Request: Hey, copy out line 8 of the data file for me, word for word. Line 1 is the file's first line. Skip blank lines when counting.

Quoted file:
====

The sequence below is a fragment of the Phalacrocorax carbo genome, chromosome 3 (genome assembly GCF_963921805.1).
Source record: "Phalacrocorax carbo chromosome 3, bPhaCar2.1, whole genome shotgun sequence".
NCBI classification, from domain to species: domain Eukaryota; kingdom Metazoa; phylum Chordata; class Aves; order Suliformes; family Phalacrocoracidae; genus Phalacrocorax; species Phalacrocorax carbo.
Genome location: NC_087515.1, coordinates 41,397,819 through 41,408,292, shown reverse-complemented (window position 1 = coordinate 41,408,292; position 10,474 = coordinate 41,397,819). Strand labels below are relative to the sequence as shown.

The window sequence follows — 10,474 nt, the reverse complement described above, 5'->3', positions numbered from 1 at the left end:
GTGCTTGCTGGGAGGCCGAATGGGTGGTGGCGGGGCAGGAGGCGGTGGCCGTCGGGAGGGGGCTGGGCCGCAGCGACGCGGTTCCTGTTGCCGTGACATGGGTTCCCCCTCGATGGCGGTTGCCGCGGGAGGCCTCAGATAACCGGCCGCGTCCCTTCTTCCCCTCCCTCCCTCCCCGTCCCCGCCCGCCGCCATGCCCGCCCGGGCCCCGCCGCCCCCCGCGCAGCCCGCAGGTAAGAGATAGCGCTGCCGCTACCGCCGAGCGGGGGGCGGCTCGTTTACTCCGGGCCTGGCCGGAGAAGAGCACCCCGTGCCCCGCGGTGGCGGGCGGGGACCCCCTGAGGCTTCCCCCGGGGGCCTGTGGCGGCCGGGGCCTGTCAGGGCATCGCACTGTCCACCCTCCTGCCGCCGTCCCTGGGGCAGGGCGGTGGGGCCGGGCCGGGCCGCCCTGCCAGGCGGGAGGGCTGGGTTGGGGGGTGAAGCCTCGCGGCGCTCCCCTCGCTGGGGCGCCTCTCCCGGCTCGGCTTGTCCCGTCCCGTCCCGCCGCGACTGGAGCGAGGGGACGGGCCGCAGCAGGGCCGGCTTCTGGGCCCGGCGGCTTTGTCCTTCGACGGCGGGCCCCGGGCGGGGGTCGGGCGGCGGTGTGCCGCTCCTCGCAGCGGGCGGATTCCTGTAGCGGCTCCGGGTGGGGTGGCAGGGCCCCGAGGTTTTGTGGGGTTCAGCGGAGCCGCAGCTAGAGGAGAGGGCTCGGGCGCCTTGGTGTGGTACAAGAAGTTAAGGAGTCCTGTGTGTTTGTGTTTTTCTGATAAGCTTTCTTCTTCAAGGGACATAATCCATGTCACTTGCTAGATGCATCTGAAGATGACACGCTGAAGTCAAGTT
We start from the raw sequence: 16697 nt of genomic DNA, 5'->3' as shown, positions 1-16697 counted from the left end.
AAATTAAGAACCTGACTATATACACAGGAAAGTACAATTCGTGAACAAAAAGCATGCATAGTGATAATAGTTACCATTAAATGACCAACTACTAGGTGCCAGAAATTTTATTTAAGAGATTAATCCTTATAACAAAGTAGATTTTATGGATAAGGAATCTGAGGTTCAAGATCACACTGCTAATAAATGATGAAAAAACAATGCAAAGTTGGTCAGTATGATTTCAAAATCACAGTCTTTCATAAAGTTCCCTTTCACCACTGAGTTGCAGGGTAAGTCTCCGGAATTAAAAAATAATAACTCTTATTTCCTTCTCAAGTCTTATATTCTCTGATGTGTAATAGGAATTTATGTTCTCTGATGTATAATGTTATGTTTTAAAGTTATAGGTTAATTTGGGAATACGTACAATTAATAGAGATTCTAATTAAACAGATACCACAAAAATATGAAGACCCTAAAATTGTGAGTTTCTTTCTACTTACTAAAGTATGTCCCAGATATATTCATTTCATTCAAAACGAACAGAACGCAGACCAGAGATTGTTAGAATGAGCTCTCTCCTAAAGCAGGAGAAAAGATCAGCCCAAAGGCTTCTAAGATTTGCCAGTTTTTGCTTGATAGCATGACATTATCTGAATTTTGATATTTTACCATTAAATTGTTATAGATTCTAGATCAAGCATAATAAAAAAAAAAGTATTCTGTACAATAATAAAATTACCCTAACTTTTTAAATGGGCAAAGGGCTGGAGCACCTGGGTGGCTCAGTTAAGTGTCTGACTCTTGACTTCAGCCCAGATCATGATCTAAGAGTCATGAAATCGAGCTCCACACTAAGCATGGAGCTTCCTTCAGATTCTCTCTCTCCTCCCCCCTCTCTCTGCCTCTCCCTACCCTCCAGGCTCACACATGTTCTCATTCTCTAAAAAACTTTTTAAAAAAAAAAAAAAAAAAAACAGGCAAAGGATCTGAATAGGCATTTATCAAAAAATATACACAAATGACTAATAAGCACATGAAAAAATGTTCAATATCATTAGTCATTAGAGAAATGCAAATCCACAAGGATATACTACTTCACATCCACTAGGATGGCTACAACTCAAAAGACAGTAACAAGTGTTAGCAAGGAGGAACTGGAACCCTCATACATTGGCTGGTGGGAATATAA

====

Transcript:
AAATTAAGAACCTGACTATATACACAGGAAAGTACAATTCGTGAACAAAAAGCATGCATAGTGATAATAGTTACCATTAAATGACCAACTACTAGGTGCCAGAAATTTTATTTAAGAGATTAATCCTTATAACAAAGTAGATTTTATGGATAAGGAATCTGAGGTTCAAGATCACACTGCTAATAAATGATGAAAAAACAATGCAAAGTTGGTCAGTATGATTTCAAAATCACAGTCTTTCATAAAGTTCCCTTTCACCACTGAGTTGCAGGGTAAGTCTCCGGAATTAAAAAATAATAACTCTTATTTCCTTCTCAAGTCTTATATTCTCTGATGTGTAATAGGAATTTATGTTCTCTGATGTATAATGTTATGTTTTAAAGTTATAGGTTAATTTGGGAATACGTACAATTAATAGAGATTCTAATTAAACAGATACCACAAAAATATGAAGACCCTAAAATTGTGAGTTTCTTTCTACTTACTAAAGTATGTCCCAGATATATTCATTTCATTCAAAACGAACAGAACGCAGACCAGAGATTGTTAGAATGAGCTCTCTCCTAAAGCAGGAGAAAAGATCAGCCCAAAGGCTTCTAAGATTTGCCAGTTTTTGCTTGATAGCATGACATTATCTGAATTTTGATATTTTACCATTAAATTGTTATAGATTCTAGATCAAGCATAATAAAAAAAAAAGTATTCTGTACAATAATAAAATTACCCTAACTTTTTAAATGGGCAAAGGGCTGGAGCACCTGGGTGGCTCAGTTAAGTGTCTGACTCTTGACTTCAGCCCAGATCATGATCTAAGAGTCATGAAATCGAGCTCCACACTAAGCATGGAGCTTCCTTCAGATTCTCTCTCTCCTCCCCCCTCTCTCTGCCTCTCCCTACCCTCCAGGCTCACACATGTTCTCATTCTCTAAAAAACTTTTTAAAAAAAAAAAAAAAAAAAACAGGCAAAGGATCTGAATAGGCATTTATCAAAAAATATACACAAATGACTAATAAGCACATGAAAAAATGTTCAATATCATTAGTCATTAGAGAAATGCAAATCCACAAGGATATACTACTTCACATCCACTAGGATGGCTACAACTCAAAAGACAGTAACAAGTGTTAGCAAGGAGGAACTGGAACCCTCATACATTGGCTGGTGGGAATATAA